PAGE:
|October 7, 1999||
Three 'positive' tests at SAF Games
Three of the 1,069 sportspersons who participated in the recently-concluded eighth South Asian Federation (SAF) Games in Kathmandu have tested 'positive' for banned substances, but authorities said any punitive action against the offenders will have to await a second sample also testing positive.
According to South Asia Sports Federation (SASF) secretary general Dhruba Bahadur Pradhan, the urine samples testing positive for banned substances listed by the IOC (International Olympic Committee) belong to two Sri Lankans and an Indian. He said the national olympic committees concerned have been informed about the positive tests prior to carrying out ''confirmatory analysis'' of the second sample from the sportspersons.
Pradhan, while refusing to divulge the names or the sex of the offending sportspersons, made it clear that the Indian testing positive for the banned drug nandrolone swam in the 50 metres freestyle event.
While Sebastian Xavier and Elvis Hazarika participated in the men's swimming event at the Games, Nisha Millet, who was the golden girl of the pool, was the sole Indian entry for the women's event.
The two Sri Lankans were an athlete, who tested positive for nandrolone - taking part in the men's 400 metres hurdles - and a weightlifter, in the 85 kg category, who tested positive for ephedrine, Pradhan disclosed.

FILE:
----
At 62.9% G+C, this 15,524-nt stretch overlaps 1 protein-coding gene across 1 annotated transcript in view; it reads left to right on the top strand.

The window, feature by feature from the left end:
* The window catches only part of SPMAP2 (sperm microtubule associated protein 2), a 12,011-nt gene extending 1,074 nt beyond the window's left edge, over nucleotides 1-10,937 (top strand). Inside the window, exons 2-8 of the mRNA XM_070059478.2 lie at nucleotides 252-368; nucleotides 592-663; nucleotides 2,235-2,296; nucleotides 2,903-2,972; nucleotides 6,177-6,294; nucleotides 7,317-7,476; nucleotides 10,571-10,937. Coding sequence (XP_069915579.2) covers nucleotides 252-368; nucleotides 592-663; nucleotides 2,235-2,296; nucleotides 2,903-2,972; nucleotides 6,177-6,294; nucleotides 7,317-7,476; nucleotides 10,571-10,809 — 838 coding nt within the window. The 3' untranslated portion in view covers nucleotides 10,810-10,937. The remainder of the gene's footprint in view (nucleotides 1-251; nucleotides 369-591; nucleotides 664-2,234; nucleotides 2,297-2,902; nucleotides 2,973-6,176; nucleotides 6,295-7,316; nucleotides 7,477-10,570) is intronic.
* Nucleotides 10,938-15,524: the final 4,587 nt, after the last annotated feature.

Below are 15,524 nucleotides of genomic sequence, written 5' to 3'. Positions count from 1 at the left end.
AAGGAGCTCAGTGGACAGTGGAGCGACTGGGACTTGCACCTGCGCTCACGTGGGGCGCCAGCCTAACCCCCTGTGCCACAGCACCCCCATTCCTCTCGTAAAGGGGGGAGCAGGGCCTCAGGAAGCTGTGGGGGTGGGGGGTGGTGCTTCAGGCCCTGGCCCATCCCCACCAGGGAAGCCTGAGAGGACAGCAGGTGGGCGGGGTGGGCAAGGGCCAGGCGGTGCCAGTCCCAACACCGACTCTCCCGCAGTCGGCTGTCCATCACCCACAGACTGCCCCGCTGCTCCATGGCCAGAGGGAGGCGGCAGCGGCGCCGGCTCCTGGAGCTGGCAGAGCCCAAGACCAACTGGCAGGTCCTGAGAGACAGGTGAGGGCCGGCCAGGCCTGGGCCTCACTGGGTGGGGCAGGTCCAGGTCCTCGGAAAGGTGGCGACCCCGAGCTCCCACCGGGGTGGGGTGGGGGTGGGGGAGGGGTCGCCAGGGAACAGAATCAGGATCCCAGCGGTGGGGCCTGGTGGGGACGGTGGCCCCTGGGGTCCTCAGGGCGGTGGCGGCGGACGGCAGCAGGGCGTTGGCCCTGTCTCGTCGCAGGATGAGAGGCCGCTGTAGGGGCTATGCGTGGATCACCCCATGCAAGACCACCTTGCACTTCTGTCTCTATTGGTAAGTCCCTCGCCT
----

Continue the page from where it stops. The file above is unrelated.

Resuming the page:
The doping control committee in Kathmandu had randomly taken samples from a total of 100 sportspersons who included one-third of the 162 gold medallists in the recent Games. The collected samples were tested at a Penang-based laboratory, only one of four such IOC-approved facilities in Asia and among 26 worldwide.
This was the first time in the 15-year history of the SAF Games that doping tests were conducted formally. Though dope tests were carried out earlier during the 1989 SAF Games in Islamabad, they were more of an informal nature and it was never made public as to how many tests had been conducted then.
In line with standard operating procedures laid down by the IOC, two urine samples were collected from the randomly-selected sportsperson at the Kathmandu Games within an hour of the event-end.
Since one of the two samples of the three sportspersons have tested positive for banned substances, ''confirmatory tests'' will be carried out on the second sample also before formally declaring the sportspersons 'offenders'.
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